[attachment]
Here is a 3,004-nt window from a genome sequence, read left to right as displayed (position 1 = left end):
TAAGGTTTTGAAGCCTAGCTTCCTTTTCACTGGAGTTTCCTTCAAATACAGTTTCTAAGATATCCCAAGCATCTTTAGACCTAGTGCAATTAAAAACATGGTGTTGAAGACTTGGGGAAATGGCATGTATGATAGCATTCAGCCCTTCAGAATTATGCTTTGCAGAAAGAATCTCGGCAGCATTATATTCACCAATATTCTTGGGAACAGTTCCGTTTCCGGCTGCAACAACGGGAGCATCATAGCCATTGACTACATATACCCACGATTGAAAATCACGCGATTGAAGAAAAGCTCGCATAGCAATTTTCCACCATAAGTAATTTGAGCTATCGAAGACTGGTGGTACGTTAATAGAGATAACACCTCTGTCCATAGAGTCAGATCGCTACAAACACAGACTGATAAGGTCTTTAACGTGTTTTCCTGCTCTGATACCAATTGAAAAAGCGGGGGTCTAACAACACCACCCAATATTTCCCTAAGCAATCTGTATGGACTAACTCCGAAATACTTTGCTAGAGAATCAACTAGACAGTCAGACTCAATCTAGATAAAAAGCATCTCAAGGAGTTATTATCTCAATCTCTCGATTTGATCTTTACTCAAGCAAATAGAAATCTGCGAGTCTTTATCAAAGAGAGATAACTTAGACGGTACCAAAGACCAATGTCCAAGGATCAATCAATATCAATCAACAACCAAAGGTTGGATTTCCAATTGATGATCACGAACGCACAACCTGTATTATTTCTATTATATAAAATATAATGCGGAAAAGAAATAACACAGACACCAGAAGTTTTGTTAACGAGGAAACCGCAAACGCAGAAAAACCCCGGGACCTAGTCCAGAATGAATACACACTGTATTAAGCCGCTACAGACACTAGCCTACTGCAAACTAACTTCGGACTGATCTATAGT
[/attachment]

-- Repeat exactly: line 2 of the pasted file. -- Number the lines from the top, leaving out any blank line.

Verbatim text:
TAAGGTTTTGAAGCCTAGCTTCCTTTTCACTGGAGTTTCCTTCAAATACAGTTTCTAAGATATCCCAAGCATCTTTAGACCTAGTGCAATTAAAAACATGGTGTTGAAGACTTGGGGAAATGGCATGTATGATAGCATTCAGCCCTTCAGAATTATGCTTTGCAGAAAGAATCTCGGCAGCATTATATTCACCAATATTCTTGGGAACAGTTCCGTTTCCGGCTGCAACAACGGGAGCATCATAGCCATTGACTACATATACCCACGATTGAAAATCACGCGATTGAAGAAAAGCTCGCATAGCAATTTTCCACCATAAGTAATTTGAGCTATCGAAGACTGGTGGTACGTTAATAGAGATAACACCTCTGTCCATAGAGTCAGATCGCTACAAACACAGACTGATAAGGTCTTTAACGTGTTTTCCTGCTCTGATACCAATTGAAAAAGCGGGGGTCTAACAACACCACCCAATATTTCCCTAAGCAATCTGTATGGACTAACTCCGAAATACTTTGCTAGAGAATCAACTAGACAGTCAGACTCAATCTAGATAAAAAGCATCTCAAGGAGTTATTATCTCAATCTCTCGATTTGATCTTTACTCAAGCAAATAGAAATCTGCGAGTCTTTATCAAAGAGAGATAACTTAGACGGTACCAAAGACCAATGTCCAAGGATCAATCAATATCAATCAACAACCAAAGGTTGGATTTCCAATTGATGATCACGAACGCACAACCTGTATTATTTCTATTATATAAAATATAATGCGGAAAAGAAATAACACAGACACCAGAAGTTTTGTTAACGAGGAAACCGCAAACGCAGAAAAACCCCGGGACCTAGTCCAGAATGAATACACACTGTATTAAGCCGCTACAGACACTAGCCTACTGCAAACTAACTTCGGACTGATCTATAGT